Efficient way to apply multiple filters to pandas DataFrame or Series


Question

I have a scenario where a user wants to apply several filters to a Pandas DataFrame or Series object. Essentially, I want to efficiently chain a bunch of filtering (comparison operations) together that are specified at run-time by the user.

The filters should be additive (aka each one applied should narrow results).

I'm currently using reindex() but this creates a new object each time and copies the underlying data (if I understand the documentation correctly). So, this could be really inefficient when filtering a big Series or DataFrame.

I'm thinking that using apply(), map(), or something similar might be better. I'm pretty new to Pandas though so still trying to wrap my head around everything.

TL;DR

I want to take a dictionary of the following form and apply each operation to a given Series object and return a 'filtered' Series object.

relops = {'>=': [1], '<=': [1]}

Long Example

I'll start with an example of what I have currently and just filtering a single Series object. Below is the function I'm currently using:

   def apply_relops(series, relops):
        """
        Pass dictionary of relational operators to perform on given series object
        """
        for op, vals in relops.iteritems():
            op_func = ops[op]
            for val in vals:
                filtered = op_func(series, val)
                series = series.reindex(series[filtered])
        return series

The user provides a dictionary with the operations they want to perform:

>>> df = pandas.DataFrame({'col1': [0, 1, 2], 'col2': [10, 11, 12]})
>>> print df
>>> print df
   col1  col2
0     0    10
1     1    11
2     2    12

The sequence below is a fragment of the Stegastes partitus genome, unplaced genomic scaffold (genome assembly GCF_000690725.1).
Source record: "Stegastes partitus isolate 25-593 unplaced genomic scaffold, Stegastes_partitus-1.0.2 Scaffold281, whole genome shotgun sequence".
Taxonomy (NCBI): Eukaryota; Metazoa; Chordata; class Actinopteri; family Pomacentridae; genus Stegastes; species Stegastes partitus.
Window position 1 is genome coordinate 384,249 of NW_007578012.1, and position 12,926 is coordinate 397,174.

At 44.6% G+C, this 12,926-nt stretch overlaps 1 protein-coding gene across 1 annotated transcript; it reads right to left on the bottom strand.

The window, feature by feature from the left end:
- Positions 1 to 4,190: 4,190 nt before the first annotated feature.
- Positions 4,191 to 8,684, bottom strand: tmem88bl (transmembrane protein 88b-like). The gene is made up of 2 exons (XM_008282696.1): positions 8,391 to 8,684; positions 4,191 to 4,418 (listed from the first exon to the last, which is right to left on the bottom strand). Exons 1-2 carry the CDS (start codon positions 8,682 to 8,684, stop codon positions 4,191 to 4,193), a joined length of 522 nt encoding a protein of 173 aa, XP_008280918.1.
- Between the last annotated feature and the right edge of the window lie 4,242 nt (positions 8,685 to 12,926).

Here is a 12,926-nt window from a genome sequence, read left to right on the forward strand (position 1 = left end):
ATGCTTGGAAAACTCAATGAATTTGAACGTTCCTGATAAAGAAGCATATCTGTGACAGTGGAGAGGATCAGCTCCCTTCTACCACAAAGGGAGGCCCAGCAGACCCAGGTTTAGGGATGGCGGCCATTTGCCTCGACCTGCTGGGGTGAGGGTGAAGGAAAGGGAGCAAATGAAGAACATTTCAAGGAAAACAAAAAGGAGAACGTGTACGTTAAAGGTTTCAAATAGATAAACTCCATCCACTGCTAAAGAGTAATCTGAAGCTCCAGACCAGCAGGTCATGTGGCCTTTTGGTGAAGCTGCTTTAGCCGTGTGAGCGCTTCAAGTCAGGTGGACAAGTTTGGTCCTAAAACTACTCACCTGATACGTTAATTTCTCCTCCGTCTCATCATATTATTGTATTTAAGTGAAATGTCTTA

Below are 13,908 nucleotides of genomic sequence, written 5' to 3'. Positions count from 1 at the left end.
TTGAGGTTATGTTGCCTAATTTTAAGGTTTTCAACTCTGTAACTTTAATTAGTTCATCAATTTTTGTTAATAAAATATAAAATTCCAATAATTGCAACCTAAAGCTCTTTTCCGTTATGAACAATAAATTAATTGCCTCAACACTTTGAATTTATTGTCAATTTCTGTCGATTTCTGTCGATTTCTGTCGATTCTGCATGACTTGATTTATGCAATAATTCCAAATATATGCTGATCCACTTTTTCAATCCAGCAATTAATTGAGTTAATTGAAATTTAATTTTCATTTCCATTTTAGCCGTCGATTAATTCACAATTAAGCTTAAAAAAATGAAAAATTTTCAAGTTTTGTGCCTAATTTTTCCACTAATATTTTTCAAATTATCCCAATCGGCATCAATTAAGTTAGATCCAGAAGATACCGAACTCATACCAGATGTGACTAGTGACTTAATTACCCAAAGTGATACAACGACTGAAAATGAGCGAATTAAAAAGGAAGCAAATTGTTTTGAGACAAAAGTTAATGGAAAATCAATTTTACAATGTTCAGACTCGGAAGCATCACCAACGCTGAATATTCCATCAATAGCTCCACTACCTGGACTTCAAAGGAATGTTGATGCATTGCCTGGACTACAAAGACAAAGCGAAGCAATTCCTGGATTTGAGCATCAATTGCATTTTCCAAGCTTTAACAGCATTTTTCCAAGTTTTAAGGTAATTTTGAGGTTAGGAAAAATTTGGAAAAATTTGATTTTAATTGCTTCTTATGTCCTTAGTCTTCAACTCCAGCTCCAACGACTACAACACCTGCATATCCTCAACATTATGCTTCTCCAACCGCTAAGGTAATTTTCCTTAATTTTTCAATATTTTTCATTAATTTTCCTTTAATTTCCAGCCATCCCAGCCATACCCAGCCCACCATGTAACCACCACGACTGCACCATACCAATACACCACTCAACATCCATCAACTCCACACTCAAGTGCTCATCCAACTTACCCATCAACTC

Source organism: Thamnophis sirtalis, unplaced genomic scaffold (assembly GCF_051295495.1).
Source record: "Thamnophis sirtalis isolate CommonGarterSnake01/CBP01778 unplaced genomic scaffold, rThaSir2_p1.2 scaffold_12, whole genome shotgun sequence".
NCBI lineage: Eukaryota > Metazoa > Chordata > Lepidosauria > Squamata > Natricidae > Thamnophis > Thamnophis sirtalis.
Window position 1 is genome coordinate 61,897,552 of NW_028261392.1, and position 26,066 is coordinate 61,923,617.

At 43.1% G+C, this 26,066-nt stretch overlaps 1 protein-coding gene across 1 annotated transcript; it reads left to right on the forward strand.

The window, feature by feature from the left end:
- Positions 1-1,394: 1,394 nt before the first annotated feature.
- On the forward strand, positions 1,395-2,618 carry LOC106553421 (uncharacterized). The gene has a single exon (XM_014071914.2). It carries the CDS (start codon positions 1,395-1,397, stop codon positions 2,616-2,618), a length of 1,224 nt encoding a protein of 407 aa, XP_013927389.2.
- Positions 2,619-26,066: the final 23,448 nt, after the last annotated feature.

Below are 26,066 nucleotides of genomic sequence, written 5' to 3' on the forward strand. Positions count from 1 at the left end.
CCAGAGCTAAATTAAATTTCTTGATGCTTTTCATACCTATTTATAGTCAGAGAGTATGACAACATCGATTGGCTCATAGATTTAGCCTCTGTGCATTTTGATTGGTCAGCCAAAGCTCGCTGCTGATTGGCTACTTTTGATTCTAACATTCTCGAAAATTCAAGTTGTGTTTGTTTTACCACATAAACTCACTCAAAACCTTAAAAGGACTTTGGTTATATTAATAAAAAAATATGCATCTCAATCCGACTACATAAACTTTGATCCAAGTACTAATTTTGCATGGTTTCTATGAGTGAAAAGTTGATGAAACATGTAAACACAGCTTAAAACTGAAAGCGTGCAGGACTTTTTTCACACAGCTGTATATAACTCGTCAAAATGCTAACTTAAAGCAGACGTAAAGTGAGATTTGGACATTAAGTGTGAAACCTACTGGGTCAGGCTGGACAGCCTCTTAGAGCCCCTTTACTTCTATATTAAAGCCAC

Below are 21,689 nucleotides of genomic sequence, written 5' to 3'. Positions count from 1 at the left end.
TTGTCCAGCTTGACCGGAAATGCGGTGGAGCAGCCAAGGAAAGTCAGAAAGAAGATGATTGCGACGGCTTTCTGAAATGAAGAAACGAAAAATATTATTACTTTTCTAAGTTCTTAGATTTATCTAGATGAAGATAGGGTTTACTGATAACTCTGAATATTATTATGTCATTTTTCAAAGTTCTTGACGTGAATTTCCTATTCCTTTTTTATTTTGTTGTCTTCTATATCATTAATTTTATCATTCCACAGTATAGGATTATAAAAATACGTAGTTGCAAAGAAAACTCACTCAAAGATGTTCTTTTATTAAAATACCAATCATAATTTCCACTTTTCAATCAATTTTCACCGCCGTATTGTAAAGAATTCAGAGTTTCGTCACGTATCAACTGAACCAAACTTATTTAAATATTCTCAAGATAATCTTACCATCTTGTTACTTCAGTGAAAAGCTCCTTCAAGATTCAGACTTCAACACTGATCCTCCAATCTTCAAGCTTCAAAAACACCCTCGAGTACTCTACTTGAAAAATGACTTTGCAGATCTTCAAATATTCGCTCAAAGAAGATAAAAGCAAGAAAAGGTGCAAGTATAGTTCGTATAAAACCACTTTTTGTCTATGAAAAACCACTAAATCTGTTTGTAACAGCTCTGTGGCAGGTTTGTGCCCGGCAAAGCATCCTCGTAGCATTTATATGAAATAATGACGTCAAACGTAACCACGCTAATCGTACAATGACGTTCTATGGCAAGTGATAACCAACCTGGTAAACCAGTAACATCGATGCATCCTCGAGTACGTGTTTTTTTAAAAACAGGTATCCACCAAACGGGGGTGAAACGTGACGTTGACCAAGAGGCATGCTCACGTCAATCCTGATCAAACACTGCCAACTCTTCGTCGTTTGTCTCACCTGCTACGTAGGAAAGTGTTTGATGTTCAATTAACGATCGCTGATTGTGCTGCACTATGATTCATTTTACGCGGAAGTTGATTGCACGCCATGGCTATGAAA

>>> from operator import le, ge
>>> ops ={'>=': ge, '<=': le}
>>> apply_relops(df['col1'], {'>=': [1]})
col1
1       1
2       2
Name: col1
>>> apply_relops(df['col1'], relops = {'>=': [1], '<=': [1]})
col1
1       1
Name: col1

Again, the 'problem' with my above approach is that I think there is a lot of possibly unnecessary copying of the data for the in-between steps.

Also, I would like to expand this so that the dictionary passed in can include the columns to operator on and filter an entire DataFrame based on the input dictionary. However, I'm assuming whatever works for the Series can be easily expanded to a DataFrame.

1
110
11/28/2012 5:34:35 PM

Accepted Answer

Pandas (and numpy) allow for boolean indexing, which will be much more efficient:

In [11]: df.loc[df['col1'] >= 1, 'col1']
Out[11]: 
1    1
2    2
Name: col1

In [12]: df[df['col1'] >= 1]
Out[12]: 
   col1  col2
1     1    11
2     2    12

In [13]: df[(df['col1'] >= 1) & (df['col1'] <=1 )]
Out[13]: 
   col1  col2
1     1    11

If you want to write helper functions for this, consider something along these lines:

In [14]: def b(x, col, op, n): 
             return op(x[col],n)

In [15]: def f(x, *b):
             return x[(np.logical_and(*b))]

In [16]: b1 = b(df, 'col1', ge, 1)

In [17]: b2 = b(df, 'col1', le, 1)

In [18]: f(df, b1, b2)
Out[18]: 
   col1  col2
1     1    11

Update: pandas 0.13 has a query method for these kind of use cases, assuming column names are valid identifiers the following works (and can be more efficient for large frames as it uses numexpr behind the scenes):

In [21]: df.query('col1 <= 1 & 1 <= col1')
Out[21]:
   col1  col2
1     1    11
191
5/23/2018 7:12:50 PM

Chaining conditions creates long lines, which are discouraged by pep8. Using the .query method forces to use strings, which is powerful but unpythonic and not very dynamic.

Once each of the filters is in place, one approach is

import numpy as np
import functools
def conjunction(*conditions):
    return functools.reduce(np.logical_and, conditions)

c_1 = data.col1 == True
c_2 = data.col2 < 64
c_3 = data.col3 != 4

data_filtered = data[conjunction(c1,c2,c3)]

np.logical operates on and is fast, but does not take more than two arguments, which is handled by functools.reduce.

Note that this still has some redundancies: a) shortcutting does not happen on a global level b) Each of the individual conditions runs on the whole initial data. Still, I expect this to be efficient enough for many applications and it is very readable.


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